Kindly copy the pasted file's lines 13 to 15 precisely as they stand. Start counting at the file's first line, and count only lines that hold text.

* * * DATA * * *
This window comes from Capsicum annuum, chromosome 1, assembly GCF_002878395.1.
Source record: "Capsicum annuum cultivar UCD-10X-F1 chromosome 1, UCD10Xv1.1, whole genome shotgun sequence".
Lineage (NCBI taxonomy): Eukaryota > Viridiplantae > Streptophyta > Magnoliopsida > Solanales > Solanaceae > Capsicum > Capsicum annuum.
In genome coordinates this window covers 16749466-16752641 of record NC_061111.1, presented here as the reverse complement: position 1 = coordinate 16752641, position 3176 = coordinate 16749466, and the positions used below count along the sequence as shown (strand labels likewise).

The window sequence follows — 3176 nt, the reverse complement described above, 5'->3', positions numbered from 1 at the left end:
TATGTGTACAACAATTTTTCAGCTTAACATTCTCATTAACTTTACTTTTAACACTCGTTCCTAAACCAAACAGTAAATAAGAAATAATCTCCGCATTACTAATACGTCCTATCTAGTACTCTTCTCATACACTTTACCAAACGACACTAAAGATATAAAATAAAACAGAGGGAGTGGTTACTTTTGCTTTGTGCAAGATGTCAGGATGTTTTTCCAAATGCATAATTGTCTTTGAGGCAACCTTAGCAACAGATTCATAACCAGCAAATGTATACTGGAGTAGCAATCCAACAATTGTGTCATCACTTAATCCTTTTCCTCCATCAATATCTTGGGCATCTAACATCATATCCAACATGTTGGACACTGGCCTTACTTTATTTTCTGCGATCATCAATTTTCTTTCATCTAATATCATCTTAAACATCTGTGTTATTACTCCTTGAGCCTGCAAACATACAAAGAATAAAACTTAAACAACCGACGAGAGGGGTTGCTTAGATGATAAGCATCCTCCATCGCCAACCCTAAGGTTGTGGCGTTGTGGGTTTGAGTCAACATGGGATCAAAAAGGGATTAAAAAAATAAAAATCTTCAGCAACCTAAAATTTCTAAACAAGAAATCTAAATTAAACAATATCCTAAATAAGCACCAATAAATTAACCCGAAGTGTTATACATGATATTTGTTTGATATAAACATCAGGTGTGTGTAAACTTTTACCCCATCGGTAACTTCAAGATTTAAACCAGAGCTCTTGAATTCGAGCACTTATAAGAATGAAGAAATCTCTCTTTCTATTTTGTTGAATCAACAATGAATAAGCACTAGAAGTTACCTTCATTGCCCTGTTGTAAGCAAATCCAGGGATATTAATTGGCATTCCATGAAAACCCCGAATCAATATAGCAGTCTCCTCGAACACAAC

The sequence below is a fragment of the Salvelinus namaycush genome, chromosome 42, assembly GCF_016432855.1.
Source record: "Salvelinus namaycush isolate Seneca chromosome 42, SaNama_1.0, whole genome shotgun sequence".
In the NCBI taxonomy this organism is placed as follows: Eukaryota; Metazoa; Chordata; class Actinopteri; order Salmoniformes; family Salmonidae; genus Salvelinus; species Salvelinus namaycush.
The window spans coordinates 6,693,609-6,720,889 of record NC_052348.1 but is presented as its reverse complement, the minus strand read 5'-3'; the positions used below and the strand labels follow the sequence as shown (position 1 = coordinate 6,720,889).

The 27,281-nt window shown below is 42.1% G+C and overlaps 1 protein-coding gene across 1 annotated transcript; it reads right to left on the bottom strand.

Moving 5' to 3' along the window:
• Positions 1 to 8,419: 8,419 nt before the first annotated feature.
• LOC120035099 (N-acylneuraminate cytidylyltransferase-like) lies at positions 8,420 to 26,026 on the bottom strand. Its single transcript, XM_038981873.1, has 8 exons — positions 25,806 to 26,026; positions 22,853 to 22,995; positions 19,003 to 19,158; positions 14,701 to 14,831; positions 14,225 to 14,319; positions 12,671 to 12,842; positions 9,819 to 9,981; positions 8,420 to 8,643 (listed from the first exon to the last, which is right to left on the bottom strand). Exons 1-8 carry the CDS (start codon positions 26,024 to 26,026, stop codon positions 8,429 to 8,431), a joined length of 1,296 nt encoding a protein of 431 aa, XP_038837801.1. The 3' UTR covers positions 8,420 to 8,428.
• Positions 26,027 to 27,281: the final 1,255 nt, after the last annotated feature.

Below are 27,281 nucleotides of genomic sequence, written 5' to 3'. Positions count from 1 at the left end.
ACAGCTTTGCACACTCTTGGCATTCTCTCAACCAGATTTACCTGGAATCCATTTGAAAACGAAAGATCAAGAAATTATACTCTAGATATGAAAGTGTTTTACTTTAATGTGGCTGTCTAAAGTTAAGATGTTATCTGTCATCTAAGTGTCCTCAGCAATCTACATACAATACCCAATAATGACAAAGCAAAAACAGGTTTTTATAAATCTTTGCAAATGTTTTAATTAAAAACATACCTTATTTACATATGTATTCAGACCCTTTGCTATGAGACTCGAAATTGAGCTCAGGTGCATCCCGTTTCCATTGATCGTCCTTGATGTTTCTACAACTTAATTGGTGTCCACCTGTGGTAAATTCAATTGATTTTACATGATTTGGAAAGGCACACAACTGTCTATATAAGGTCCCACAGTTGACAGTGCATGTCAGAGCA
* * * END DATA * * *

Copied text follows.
• Positions 1 to 8,419: 8,419 nt before the first annotated feature.
• LOC120035099 (N-acylneuraminate cytidylyltransferase-like) lies at positions 8,420 to 26,026 on the bottom strand. Its single transcript, XM_038981873.1, has 8 exons — positions 25,806 to 26,026; positions 22,853 to 22,995; positions 19,003 to 19,158; positions 14,701 to 14,831; positions 14,225 to 14,319; positions 12,671 to 12,842; positions 9,819 to 9,981; positions 8,420 to 8,643 (listed from the first exon to the last, which is right to left on the bottom strand). Exons 1-8 carry the CDS (start codon positions 26,024 to 26,026, stop codon positions 8,429 to 8,431), a joined length of 1,296 nt encoding a protein of 431 aa, XP_038837801.1. The 3' UTR covers positions 8,420 to 8,428.
• Positions 26,027 to 27,281: the final 1,255 nt, after the last annotated feature.